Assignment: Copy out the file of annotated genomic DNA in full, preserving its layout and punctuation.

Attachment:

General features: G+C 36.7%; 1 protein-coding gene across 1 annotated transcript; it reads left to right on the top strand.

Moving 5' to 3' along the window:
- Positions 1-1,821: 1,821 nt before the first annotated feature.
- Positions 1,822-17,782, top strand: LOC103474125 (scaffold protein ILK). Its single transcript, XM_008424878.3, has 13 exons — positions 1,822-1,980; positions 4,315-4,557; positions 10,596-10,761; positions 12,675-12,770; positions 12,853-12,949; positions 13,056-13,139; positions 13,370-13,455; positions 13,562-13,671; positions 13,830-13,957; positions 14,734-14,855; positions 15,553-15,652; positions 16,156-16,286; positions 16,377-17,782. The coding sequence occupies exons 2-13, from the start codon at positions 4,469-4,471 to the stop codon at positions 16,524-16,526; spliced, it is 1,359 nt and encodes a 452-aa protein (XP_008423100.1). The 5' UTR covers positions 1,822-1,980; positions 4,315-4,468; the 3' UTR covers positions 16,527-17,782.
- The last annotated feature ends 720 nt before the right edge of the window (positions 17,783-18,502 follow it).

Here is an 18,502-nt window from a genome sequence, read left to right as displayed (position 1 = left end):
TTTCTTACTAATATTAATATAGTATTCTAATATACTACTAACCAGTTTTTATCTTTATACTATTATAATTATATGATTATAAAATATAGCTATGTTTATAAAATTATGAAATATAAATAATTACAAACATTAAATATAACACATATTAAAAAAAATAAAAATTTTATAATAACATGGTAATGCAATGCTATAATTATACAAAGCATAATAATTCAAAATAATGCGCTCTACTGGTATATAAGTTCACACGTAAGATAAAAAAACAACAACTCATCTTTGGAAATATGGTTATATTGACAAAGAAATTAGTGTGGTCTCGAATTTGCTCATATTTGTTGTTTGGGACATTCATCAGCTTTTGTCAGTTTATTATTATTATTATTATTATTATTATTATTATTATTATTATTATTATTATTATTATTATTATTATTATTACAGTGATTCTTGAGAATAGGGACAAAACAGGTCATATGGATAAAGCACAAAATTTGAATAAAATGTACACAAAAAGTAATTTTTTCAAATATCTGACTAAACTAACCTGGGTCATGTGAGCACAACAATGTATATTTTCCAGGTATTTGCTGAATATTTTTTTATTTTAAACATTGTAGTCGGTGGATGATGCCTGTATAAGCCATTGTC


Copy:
General features: G+C 36.7%; 1 protein-coding gene across 1 annotated transcript; it reads left to right on the top strand.

Moving 5' to 3' along the window:
- Positions 1-1,821: 1,821 nt before the first annotated feature.
- Positions 1,822-17,782, top strand: LOC103474125 (scaffold protein ILK). Its single transcript, XM_008424878.3, has 13 exons — positions 1,822-1,980; positions 4,315-4,557; positions 10,596-10,761; positions 12,675-12,770; positions 12,853-12,949; positions 13,056-13,139; positions 13,370-13,455; positions 13,562-13,671; positions 13,830-13,957; positions 14,734-14,855; positions 15,553-15,652; positions 16,156-16,286; positions 16,377-17,782. The coding sequence occupies exons 2-13, from the start codon at positions 4,469-4,471 to the stop codon at positions 16,524-16,526; spliced, it is 1,359 nt and encodes a 452-aa protein (XP_008423100.1). The 5' UTR covers positions 1,822-1,980; positions 4,315-4,468; the 3' UTR covers positions 16,527-17,782.
- The last annotated feature ends 720 nt before the right edge of the window (positions 17,783-18,502 follow it).

Here is an 18,502-nt window from a genome sequence, read left to right as displayed (position 1 = left end):
TTTCTTACTAATATTAATATAGTATTCTAATATACTACTAACCAGTTTTTATCTTTATACTATTATAATTATATGATTATAAAATATAGCTATGTTTATAAAATTATGAAATATAAATAATTACAAACATTAAATATAACACATATTAAAAAAAATAAAAATTTTATAATAACATGGTAATGCAATGCTATAATTATACAAAGCATAATAATTCAAAATAATGCGCTCTACTGGTATATAAGTTCACACGTAAGATAAAAAAACAACAACTCATCTTTGGAAATATGGTTATATTGACAAAGAAATTAGTGTGGTCTCGAATTTGCTCATATTTGTTGTTTGGGACATTCATCAGCTTTTGTCAGTTTATTATTATTATTATTATTATTATTATTATTATTATTATTATTATTATTATTATTATTATTATTATTATTACAGTGATTCTTGAGAATAGGGACAAAACAGGTCATATGGATAAAGCACAAAATTTGAATAAAATGTACACAAAAAGTAATTTTTTCAAATATCTGACTAAACTAACCTGGGTCATGTGAGCACAACAATGTATATTTTCCAGGTATTTGCTGAATATTTTTTTATTTTAAACATTGTAGTCGGTGGATGATGCCTGTATAAGCCATTGTC